It’s a somewhat fair complaint — but it also misses the point. Consensus estimates are a guidepost, but investors absolutely make up their own minds. Indeed, before a report, institutional investors in particular may have a so-called “whisper number”, a more up-to-date forecast. But that aside, one thing to absolutely keep in mind is that just because a company beats earnings, that does not mean the stock goes up.
This is a fact that often causes confusion for inexperienced investors. There is a sense in which if a company “beats”, the stock should go up, and if it “misses” the stock should go down. That sense, on its face, has some logic behind it: if the company is performing better than Wall Street expects, then the stock should go up after earnings.
But that’s not how it works — for a few reasons. Again, investors make up their own minds. More importantly, however, is that stock prices react most directly to what is going to happen in the future, not what has happened in the past. Backwards-looking results are useful in trying to forecast future results, but on their own have exceptionally little value. If, for instance, a company’s earnings are 10 cents better than expected, but the long-term outlook remains unchanged4, the stock price should be 10 cents higher. No more, no less.
In that context, the absolute worst-case scenario for a stock is if the company beats estimates for the prior quarter, but provides its own outlook that misses estimates for the next quarter, or even worse the full year. The good news is looking backwards; the bad news is looking forwards. Again, the market (wisely) places much more emphasis on the latter.
In this earnings season, we have a perfect example of this phenomenon. On Thursday, after the market closed, bill payment provider Bill Holdings BILL 0.00%↑ reported earnings for the third quarter. Relative to consensus expectations, Bill.com had a solid quarter: adjusted EPS of 54 cents was 4 cents better than the Street anticipated, and revenue growth was about two percentage points higher than sell-side analysts expected.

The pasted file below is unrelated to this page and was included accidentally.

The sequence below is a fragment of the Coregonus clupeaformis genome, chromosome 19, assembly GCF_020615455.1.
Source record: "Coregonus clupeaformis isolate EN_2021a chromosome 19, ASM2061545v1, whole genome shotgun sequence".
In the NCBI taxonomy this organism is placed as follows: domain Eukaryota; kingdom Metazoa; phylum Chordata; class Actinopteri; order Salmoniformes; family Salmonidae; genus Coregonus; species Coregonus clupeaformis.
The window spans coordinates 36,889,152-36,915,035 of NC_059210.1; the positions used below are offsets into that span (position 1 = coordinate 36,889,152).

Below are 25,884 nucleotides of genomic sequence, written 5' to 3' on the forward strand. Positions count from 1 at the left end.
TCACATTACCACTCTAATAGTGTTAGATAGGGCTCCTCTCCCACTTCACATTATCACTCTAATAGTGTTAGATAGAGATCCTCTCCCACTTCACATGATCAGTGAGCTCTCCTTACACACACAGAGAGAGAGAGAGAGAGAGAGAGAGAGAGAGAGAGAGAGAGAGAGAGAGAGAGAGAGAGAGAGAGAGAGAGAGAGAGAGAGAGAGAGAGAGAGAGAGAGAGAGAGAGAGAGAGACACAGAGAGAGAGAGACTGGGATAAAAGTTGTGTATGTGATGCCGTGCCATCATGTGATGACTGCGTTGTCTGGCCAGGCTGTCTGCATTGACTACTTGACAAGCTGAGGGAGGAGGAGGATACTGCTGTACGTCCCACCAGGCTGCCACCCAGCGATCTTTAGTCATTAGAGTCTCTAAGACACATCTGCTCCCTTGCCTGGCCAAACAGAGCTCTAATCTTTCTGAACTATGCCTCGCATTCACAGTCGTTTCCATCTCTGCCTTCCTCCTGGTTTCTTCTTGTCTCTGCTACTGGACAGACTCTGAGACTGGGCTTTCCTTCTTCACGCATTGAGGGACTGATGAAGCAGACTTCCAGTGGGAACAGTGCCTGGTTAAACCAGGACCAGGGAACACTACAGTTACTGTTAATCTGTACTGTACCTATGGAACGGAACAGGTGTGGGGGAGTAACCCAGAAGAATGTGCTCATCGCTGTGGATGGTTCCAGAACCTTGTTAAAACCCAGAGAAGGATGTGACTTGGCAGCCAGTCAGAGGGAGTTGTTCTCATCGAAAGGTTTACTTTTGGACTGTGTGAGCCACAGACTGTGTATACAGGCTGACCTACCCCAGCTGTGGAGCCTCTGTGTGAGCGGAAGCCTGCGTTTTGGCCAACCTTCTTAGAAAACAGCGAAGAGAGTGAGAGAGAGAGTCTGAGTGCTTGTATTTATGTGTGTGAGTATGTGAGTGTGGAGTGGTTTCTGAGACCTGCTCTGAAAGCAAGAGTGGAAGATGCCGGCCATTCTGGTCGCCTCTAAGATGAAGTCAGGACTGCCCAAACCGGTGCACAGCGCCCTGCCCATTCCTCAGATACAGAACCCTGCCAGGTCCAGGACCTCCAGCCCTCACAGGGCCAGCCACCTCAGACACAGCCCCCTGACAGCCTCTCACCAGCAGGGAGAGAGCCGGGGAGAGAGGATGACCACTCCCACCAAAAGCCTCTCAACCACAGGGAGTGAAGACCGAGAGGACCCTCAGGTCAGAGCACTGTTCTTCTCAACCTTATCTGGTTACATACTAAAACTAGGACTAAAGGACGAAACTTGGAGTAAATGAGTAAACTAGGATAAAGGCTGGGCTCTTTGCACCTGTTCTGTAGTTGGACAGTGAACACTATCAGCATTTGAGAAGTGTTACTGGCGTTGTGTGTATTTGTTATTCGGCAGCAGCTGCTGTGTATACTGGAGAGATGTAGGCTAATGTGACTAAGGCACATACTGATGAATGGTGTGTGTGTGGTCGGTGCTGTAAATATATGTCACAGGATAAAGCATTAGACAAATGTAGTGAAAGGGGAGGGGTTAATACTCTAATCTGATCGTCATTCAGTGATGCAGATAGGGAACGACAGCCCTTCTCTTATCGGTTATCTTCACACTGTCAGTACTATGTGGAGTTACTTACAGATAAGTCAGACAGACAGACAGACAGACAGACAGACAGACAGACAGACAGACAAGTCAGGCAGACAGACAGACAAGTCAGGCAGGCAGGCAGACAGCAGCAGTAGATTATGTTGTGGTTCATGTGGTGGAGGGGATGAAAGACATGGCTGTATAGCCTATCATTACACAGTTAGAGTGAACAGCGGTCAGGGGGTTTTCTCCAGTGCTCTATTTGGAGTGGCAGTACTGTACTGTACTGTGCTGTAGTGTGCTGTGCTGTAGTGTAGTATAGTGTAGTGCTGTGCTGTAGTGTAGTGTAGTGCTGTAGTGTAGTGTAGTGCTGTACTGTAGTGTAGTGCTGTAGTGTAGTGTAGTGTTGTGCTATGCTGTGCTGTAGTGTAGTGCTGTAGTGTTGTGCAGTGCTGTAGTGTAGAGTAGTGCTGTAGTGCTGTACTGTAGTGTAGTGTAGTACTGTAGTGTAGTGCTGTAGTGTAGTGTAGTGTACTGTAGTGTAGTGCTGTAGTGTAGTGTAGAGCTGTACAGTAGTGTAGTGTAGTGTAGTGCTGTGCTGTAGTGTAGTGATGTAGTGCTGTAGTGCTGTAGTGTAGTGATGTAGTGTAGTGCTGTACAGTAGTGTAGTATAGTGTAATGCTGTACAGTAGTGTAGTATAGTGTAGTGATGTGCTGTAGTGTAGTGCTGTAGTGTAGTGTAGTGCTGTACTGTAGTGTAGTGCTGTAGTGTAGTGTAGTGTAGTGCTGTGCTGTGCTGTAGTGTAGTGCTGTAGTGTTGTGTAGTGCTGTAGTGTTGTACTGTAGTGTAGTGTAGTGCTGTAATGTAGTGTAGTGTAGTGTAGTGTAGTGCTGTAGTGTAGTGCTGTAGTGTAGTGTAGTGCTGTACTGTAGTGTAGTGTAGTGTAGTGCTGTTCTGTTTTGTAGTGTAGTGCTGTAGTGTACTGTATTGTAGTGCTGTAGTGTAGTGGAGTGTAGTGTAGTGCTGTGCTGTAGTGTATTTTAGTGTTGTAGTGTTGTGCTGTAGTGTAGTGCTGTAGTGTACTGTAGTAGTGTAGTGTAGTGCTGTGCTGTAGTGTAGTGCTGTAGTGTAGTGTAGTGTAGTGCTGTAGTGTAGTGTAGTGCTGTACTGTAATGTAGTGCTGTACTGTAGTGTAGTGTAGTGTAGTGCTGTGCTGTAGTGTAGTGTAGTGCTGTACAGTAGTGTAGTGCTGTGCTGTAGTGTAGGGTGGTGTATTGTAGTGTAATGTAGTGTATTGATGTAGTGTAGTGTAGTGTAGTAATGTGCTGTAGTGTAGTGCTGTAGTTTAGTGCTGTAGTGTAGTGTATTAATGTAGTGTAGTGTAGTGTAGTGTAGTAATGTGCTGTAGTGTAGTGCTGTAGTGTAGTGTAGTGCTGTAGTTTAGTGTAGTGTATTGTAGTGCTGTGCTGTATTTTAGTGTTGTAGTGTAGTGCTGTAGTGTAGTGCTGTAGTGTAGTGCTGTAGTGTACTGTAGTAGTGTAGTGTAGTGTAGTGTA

The next day, BILL stock plunged 25%. The problem was that the company cut its full-year guidance. Following the fiscal fourth quarter release in mid-August, the midpoint of guidance suggested revenue of $1.30 billion, and adjusted EPS of $1.895. After Q1, the full-year outlook dropped to $1.23 billion, with EPS falling to $1.815.
Those moves don’t sound like much, admittedly. But bear in mind that the cut came after a fiscal Q1 which was better than not only analysts, but the company itself, forecast. Both revenue and earnings per share for fiscal Q1 were better than even the high end of the company’s guidance range5.
If you do the math, then, the market’s expectations for the last three quarters of fiscal 2024 plunged dramatically. By the company’s reckoning following the Q4 release, revenue from Q2 through Q4 of fiscal 2024 was supposed to be right at $1 billion. Following the quarter, implied guidance was $920 million. Adjusted EPS was forecast — again, by the company itself — at $1.40 over the last three quarters of the fiscal year. After Q1, the same math suggested implied EPS guidance of $1.2656.
Now, an investor could argue that a roughly 10% decline in expected earnings over the next three quarters doesn’t support a 25% decline in the stock price. But in fact, that kind of reaction is completely logical. What Bill Holdings itself is saying is that its profit growth over the next nine months is going to be lower than it expected. That matters — enormously. Setting aside the debate over whether management believes performance over the next three quarters is just a ‘speed bump’ (and investors should not take management 100% at its word), from a purely mathematical perspective that outlook should have a significant impact on the value of the stock.